How Low Income Workers Lose Billions as Companies Steal from Their Paychecks

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Derrell Odom explains how he worked five hours of overtime just to be pulled aside by his manager who told him he would not be paid the time and a half pay for the 5 hours he worked, but instead, the hours would be moved into his next week’s pay check at the regular minimum wage hourly rate.

Derrell’s story is similar to thousands of other low wage workers who fall victim to their employers and rarely speak of the crimes committed against them as they struggle to make ends meet working pay check to pay check only to be cheated out of hours of pay.

WASHINGTON (NNPA) –  Employers pickpocket billions of dollars from low-wage workers, a crime that disproportionately hurts Blacks and often goes underreported, according to a recent report by the Economic Policy Institute (EPI).

Blacks account for 27.1 percent restaurant workers living in poverty compared to Whites who make up less than 14 percent of restaurant workers who share the same fate. Some employers skirt wage and overtime laws, because the relative penalties are so low. Currently, for employers who fail to pay minimum-wage or overtime, the maximum civil money penalty is about $1,000. “For giant corporations such as Wal-Mart and Dollar General, maximum civil money penalties per violation should probably be at least $25,000, while small businesses should be subject to smaller fines – perhaps $5,000 per violation,” said the report. “Clearly, the fines should be sufficient to deter violations and to make it economically unwise to violate the law.” The United States Labor Department and state-level labor officials managed to recover close to $1 billion in stolen wages in 2012, according to data collected from 44 states. That “is only the tip of the wage-theft iceberg, since most victims never sue and never complain to the government,” stated the report. In a blog post in April 2014, Ross Eisenbrey, vice president of EPI wrote: “Few local governments have any resources or staff to combat wage theft, and several states have closed down or so severely cut back their labor departments that workers are left mostly unprotected and vulnerable to exploitation.” The EPI report on wage theft recommended adding hundreds of investigators to the staff of the Department of Labor’s Wage and Hour Division and prohibiting companies that have been convicted of wage theft from receiving federal contracts… read the entire article.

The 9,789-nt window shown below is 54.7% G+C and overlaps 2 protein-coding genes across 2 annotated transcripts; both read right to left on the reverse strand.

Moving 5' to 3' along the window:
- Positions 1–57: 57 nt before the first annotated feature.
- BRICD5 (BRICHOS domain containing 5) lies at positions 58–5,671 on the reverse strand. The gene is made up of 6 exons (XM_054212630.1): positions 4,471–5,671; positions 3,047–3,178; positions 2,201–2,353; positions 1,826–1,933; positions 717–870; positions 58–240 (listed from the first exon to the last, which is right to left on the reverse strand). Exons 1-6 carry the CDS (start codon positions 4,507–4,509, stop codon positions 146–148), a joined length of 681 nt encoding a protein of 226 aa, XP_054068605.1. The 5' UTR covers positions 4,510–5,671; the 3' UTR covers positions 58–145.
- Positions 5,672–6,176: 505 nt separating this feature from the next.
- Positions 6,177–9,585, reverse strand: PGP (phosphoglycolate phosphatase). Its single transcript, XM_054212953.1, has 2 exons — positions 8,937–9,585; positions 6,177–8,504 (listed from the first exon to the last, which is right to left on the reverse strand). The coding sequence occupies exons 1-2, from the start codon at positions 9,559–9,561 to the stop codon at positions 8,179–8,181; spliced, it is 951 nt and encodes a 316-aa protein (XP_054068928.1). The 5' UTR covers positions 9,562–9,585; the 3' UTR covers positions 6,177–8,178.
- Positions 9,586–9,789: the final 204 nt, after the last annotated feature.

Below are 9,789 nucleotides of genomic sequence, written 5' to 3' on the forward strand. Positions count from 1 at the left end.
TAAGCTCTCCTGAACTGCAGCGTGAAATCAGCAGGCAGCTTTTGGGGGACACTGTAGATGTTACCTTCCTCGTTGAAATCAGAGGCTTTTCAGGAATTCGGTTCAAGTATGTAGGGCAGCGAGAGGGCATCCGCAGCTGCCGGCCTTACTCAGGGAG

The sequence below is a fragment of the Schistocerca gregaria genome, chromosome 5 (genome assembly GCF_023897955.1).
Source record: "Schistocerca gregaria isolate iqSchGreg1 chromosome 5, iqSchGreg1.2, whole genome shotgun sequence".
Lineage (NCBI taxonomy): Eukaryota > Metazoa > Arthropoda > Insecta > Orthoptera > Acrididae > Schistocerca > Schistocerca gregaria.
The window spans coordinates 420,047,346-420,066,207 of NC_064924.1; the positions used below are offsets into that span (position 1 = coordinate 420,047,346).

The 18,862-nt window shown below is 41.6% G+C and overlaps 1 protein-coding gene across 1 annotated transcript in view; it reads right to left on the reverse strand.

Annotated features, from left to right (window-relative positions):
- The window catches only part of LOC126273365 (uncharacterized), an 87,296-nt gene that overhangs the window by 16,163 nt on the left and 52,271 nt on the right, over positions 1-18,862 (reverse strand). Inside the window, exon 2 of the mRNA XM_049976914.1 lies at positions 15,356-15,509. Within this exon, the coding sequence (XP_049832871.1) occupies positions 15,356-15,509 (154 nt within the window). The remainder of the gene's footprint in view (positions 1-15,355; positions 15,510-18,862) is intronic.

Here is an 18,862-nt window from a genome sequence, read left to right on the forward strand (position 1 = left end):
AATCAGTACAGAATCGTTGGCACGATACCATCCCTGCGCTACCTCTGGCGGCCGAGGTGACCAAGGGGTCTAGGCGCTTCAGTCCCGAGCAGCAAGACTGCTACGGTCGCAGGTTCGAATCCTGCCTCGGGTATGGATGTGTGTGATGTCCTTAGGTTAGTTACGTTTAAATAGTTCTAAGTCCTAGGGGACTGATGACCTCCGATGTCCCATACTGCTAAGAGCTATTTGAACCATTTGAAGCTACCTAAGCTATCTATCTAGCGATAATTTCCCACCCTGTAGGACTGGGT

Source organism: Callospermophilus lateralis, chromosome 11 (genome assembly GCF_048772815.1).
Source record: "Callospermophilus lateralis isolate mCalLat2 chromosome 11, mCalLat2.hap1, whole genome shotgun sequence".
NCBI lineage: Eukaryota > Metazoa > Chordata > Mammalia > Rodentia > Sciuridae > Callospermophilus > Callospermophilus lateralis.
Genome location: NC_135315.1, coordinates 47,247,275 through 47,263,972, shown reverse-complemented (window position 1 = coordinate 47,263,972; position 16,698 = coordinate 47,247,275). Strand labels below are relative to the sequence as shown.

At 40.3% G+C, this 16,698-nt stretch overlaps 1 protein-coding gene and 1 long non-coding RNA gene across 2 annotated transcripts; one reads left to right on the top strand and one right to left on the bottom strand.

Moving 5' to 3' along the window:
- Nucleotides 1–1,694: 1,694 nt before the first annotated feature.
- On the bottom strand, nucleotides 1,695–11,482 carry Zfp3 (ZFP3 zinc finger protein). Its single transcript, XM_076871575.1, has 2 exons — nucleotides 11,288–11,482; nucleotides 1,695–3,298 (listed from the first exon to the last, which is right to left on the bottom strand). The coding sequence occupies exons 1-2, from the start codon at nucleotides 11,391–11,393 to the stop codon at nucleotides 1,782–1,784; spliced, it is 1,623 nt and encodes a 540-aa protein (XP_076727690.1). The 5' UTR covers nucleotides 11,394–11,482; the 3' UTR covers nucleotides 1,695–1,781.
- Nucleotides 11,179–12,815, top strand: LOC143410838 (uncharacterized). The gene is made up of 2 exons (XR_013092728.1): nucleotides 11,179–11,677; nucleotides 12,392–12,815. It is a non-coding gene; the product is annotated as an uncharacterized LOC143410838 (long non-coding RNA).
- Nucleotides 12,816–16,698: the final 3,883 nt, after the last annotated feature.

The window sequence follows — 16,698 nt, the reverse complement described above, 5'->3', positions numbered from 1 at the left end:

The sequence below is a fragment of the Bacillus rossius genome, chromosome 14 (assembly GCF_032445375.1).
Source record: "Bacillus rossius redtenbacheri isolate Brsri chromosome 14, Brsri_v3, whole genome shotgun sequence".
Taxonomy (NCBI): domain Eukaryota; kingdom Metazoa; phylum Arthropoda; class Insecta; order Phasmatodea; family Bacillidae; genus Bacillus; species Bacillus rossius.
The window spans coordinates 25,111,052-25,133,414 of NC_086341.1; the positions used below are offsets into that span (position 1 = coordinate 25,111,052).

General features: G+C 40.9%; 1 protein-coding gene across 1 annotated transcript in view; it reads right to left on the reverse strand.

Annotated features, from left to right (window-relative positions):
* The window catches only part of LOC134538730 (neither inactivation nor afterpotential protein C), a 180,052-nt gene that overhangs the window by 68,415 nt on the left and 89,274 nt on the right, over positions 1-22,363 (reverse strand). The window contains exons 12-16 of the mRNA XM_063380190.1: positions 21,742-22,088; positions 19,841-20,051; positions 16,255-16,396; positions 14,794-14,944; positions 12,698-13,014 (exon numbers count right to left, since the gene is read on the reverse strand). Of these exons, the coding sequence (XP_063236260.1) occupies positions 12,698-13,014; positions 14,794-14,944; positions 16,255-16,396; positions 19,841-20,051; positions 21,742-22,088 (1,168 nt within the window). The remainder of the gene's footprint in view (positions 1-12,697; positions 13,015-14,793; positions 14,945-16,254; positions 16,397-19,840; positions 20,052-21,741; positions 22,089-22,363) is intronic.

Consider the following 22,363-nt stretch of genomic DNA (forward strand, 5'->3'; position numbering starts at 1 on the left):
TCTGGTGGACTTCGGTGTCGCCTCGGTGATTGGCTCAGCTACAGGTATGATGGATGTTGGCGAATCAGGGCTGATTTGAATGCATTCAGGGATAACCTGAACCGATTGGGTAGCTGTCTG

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In the video below, Derrell Odom who works for KFC describes how he was robbed of overtime pay.

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